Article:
The former OFPP administrator and GAO executive, now an associate dean at GWU Law School, is retiring in July.
Dan Gordon (above) is set to retire from his university position in July of this year.
Come mid-summer, one of the workhorses of federal procurement is set to retire after decades of direct and advisory service to the government.
Dan Gordon, former administrator of the Office of Federal Procurement Policy and now an associate dean at George Washington University Law School, told FCW in an interview that he has been gradually pulling back from his many advisory roles in the last few months with an eye to retiring by July.
"The goal for July 1 is full retirement," he said, adding that after that he plans to focus on his continuing study of Chinese languages and then, whatever comes.
Looking back, Gordon said his enthusiasm for the federal government's procurement system is undimmed, even in the face of the increasing complexity and technological changes that have many calling for reform of the system.
A complete overhaul, he said, could be a little shortsighted, given the system isn't really broken so much as in need of updating. "The U.S. procurement system is a good one," he said. "We tend to focus on the negative, though. We get high quality equipment to war fighters and we do a good job of getting IT systems that work. Our system has more transparency. It is good and effective."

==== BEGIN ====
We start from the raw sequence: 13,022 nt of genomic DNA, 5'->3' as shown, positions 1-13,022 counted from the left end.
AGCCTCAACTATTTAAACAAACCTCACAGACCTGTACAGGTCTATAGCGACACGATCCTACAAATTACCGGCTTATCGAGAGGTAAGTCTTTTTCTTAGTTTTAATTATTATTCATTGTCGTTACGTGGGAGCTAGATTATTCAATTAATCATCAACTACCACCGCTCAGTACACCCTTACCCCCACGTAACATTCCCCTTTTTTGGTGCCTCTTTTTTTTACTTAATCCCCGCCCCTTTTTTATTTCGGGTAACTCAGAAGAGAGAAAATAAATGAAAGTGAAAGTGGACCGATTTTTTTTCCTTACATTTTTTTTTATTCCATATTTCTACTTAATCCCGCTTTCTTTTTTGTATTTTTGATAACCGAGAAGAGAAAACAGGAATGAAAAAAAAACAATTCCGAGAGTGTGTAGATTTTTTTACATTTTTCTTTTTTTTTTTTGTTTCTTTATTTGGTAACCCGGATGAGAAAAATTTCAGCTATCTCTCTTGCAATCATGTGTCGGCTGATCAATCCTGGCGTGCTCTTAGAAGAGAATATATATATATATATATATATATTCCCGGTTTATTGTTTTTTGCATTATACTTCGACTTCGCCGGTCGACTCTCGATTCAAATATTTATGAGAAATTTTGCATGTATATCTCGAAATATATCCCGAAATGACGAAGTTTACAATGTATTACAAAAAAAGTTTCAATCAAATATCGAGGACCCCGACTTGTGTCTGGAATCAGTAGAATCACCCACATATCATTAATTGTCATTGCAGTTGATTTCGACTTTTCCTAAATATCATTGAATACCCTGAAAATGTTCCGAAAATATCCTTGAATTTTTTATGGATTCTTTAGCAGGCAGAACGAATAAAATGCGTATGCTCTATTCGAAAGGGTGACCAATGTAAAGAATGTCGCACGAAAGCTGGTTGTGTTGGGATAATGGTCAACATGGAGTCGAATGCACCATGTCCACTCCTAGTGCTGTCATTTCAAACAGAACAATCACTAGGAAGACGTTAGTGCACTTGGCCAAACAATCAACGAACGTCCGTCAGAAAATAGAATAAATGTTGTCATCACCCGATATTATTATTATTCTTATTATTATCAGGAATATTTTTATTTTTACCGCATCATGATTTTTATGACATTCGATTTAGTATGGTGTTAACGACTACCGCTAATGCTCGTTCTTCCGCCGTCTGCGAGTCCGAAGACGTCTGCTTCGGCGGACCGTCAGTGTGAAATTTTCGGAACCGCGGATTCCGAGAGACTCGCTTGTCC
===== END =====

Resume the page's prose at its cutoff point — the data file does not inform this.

The evolution of the system is critical, however. Agile development, more competition, and innovation are all important ingredients in that evolution, he said. Congressional micromanagement of the process is not.
In fact, Gordon said, Congress' push for procurement legislation after high-profile IT system failures could be counterproductive.
"The House and Senate love to micromanage," he said, but more laws are not needed. Finding ways to get agency IT and contract personnel to work more closely together and inject more uniformity into the procurement process across government are what's really required.
The procurement system's biggest flaw, according to Gordon, is a lack of investment in staff. "There is an unwillingness to spend adequate money on 1102 [contract specialists] and training. There's not enough staff."
In his years in federal service, Gordon became a respected voice in the intricacies of procurement law and policy. He spent 17 years at the Government Accountability Office, serving as assistant general counsel in the Legal Services Division and managing associate general counsel in the Procurement Law Division before being appointed deputy general counsel in 2006 and acting general counsel in April 2009.
During his two years as OFPP administrator, from 2009 to 2011, he worked on a variety of acquisition issues, from improving and standardizing the workforce to overseeing the implementation of strategic sourcing to pushing for more industry and agency communication through his "mythbusters" campaign. He has frequently testified on acquisition issues before Congress.
He also took on longstanding problems such as requiring business cases for new multiple-award contracts to help gain control over these vehicles, which have grown dramatically in the last decade.
And he led the charge for a civilian agency acquisition workforce training fund, though he failed to persuade Congress to fund it.
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